In a race to meet ever-burgeoning enterprise infrastructure demands, Dell and Cisco each added to their nascent arsenals this week with launches of data center switches compatible with software-defined networking protocols.
Dell’s current data center switches now run operating systems that support OpenFlow–one protocol that enables software-defined networking, the company announced. The Z9000 and S4810 switches can now be managed by OpenFlow software controllers made by other vendors, such as Big Switch Networks, and by more than one software controller at a time. Dell’s data center switch OS–FTOS 9.1–will be added to more switches soon, which means they, too, will be OpenFlow-compatible soon.
At almost the same time, Cisco added to its SDN offerings with a software-based controller compatible with its ONE Platform Kit (its called the Cisco ONE controller)--an SDN enabling standard competing with OpenFlow. Cisco’s new controller is also OpenFlow compatible, but unlike many others on the market, it isn’t an open source design. Cisco has launched a slew of products designed to fit within the Open Network Environment (ONE) platform.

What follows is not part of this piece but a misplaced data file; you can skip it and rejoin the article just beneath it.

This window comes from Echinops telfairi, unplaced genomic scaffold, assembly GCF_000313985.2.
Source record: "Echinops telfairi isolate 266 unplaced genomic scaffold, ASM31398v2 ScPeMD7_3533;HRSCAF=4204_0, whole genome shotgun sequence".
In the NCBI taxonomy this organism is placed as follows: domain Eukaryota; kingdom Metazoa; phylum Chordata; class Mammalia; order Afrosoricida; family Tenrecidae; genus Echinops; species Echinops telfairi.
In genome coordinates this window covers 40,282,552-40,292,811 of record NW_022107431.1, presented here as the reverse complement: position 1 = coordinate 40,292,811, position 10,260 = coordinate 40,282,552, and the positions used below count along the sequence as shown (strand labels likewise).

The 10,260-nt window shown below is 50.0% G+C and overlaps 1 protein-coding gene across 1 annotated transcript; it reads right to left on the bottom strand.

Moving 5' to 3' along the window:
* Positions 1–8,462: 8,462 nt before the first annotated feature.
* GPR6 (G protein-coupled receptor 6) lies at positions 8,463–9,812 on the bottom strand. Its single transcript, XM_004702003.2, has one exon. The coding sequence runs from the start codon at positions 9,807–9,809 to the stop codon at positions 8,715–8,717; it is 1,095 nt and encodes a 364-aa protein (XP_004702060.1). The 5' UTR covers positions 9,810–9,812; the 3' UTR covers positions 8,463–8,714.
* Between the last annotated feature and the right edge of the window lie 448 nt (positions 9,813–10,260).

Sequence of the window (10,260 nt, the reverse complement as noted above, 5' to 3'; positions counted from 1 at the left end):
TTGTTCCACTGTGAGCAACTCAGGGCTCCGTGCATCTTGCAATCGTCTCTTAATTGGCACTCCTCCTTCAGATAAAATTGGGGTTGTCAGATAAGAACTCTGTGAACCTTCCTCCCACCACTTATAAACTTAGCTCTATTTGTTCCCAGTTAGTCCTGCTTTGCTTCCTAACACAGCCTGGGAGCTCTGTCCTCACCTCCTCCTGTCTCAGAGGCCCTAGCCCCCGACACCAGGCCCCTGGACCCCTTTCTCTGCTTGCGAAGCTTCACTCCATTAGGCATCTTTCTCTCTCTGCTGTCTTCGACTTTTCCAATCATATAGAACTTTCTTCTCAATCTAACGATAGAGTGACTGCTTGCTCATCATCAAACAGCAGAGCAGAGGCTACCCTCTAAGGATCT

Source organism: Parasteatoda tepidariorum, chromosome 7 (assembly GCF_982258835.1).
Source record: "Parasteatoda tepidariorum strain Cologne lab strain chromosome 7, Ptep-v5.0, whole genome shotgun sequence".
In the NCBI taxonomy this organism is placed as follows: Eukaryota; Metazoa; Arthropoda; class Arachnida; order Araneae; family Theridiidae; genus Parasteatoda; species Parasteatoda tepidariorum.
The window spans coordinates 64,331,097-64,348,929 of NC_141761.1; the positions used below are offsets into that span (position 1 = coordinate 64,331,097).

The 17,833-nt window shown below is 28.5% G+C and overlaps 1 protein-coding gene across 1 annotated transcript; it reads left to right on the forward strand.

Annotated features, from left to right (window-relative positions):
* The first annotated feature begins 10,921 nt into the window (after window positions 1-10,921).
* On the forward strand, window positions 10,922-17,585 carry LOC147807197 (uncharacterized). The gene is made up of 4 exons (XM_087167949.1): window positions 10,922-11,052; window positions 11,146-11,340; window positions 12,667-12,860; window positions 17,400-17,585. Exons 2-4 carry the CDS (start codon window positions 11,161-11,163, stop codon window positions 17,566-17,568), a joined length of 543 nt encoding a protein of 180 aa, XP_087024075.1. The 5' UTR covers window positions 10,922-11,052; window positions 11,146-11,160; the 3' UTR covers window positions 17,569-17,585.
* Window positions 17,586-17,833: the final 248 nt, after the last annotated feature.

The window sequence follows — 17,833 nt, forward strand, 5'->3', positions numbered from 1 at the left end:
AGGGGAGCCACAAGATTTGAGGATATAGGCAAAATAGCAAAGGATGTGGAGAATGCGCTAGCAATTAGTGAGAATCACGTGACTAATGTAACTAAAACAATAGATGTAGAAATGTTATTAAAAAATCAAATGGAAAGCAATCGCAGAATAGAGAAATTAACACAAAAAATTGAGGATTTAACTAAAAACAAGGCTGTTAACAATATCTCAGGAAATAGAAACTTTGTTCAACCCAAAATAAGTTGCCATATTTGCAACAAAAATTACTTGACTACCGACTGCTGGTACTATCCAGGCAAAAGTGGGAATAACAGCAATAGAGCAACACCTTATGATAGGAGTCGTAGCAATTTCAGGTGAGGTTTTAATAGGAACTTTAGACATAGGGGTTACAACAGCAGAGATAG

Both Dell and Cisco are leading the charge to separate network data from actual data center hardware and make it possible to steer traffic with traffic controllers instead of switches and routers. This core principle of software-defined networking, if implemented efficiently, could give enterprises more granular control over data flow through their networks, resulting in faster, cheaper networking. The market for SDN tools and services could be worth $3.7 billion by 2016, according to research firm IDC.
Rachel Rosmarin's technology reporting experience goes back a decade to the dawn of Wi-Fi, smartphones and the Mp3. She has an in-depth knowledge of consumer electronics and has cultivated her love of useful new toys and innovative social software at publications including Tom’s Guide, Forbes, Business 2.0, Sound & Vision and Mobile Magazine. She holds degrees in Journalism and Science In Human Culture from Northwestern University and is based in Los Angeles.
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